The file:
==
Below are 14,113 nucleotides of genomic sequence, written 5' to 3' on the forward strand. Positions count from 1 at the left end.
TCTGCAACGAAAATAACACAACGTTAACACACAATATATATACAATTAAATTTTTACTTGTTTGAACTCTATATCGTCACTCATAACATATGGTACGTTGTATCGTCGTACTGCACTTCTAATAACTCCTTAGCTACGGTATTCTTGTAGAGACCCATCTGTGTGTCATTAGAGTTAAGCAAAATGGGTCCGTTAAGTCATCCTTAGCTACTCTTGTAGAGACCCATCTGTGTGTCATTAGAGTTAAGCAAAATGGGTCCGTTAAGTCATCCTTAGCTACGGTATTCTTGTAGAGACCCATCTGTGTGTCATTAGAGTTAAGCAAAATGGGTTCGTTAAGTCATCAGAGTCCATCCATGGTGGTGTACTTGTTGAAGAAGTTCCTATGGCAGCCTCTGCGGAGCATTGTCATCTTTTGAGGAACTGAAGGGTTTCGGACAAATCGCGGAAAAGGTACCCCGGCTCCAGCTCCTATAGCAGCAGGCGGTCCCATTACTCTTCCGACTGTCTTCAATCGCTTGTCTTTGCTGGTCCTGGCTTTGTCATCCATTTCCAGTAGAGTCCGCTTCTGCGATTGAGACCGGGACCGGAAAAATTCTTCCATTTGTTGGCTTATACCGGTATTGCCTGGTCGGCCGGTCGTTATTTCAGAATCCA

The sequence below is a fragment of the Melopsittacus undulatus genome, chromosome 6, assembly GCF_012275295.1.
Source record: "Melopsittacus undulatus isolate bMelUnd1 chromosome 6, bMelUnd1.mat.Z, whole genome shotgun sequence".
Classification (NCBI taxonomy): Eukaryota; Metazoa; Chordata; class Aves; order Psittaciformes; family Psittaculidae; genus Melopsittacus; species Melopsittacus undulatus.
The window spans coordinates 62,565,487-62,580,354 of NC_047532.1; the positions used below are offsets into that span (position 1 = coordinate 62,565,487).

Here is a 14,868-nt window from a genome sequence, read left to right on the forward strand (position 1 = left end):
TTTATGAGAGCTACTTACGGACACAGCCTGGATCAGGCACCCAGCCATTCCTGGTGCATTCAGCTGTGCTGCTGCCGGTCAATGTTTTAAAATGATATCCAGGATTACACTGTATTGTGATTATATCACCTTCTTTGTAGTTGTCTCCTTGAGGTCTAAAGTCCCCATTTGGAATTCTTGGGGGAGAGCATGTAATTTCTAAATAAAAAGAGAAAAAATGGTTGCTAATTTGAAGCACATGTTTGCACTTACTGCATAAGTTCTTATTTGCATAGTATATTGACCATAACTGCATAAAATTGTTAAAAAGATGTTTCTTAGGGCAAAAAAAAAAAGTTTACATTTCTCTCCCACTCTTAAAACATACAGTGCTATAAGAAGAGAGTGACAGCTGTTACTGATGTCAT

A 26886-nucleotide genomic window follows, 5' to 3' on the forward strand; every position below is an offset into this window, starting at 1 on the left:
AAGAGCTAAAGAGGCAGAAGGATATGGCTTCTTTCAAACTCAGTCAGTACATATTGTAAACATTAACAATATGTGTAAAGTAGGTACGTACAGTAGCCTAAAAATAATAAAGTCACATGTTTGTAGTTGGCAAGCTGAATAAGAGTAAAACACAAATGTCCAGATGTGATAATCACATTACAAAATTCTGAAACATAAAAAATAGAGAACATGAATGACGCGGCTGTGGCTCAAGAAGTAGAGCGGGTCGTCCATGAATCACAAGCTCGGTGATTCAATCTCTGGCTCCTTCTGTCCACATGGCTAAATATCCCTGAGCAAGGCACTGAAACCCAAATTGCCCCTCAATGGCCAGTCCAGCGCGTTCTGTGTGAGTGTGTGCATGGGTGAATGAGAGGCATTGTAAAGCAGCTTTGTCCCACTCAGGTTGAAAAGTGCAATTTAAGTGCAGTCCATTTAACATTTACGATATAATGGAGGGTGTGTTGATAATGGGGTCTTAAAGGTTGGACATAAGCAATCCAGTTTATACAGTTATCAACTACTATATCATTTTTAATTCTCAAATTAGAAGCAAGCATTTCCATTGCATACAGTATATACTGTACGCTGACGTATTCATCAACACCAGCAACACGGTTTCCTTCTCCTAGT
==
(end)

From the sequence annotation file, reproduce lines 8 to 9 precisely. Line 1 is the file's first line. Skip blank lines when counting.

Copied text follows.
TTTATGAGAGCTACTTACGGACACAGCCTGGATCAGGCACCCAGCCATTCCTGGTGCATTCAGCTGTGCTGCTGCCGGTCAATGTTTTAAAATGATATCCAGGATTACACTGTATTGTGATTATATCACCTTCTTTGTAGTTGTCTCCTTGAGGTCTAAAGTCCCCATTTGGAATTCTTGGGGGAGAGCATGTAATTTCTAAATAAAAAGAGAAAAAATGGTTGCTAATTTGAAGCACATGTTTGCACTTACTGCATAAGTTCTTATTTGCATAGTATATTGACCATAACTGCATAAAATTGTTAAAAAGATGTTTCTTAGGGCAAAAAAAAAAAGTTTACATTTCTCTCCCACTCTTAAAACATACAGTGCTATAAGAAGAGAGTGACAGCTGTTACTGATGTCAT

A 26886-nucleotide genomic window follows, 5' to 3' on the forward strand; every position below is an offset into this window, starting at 1 on the left: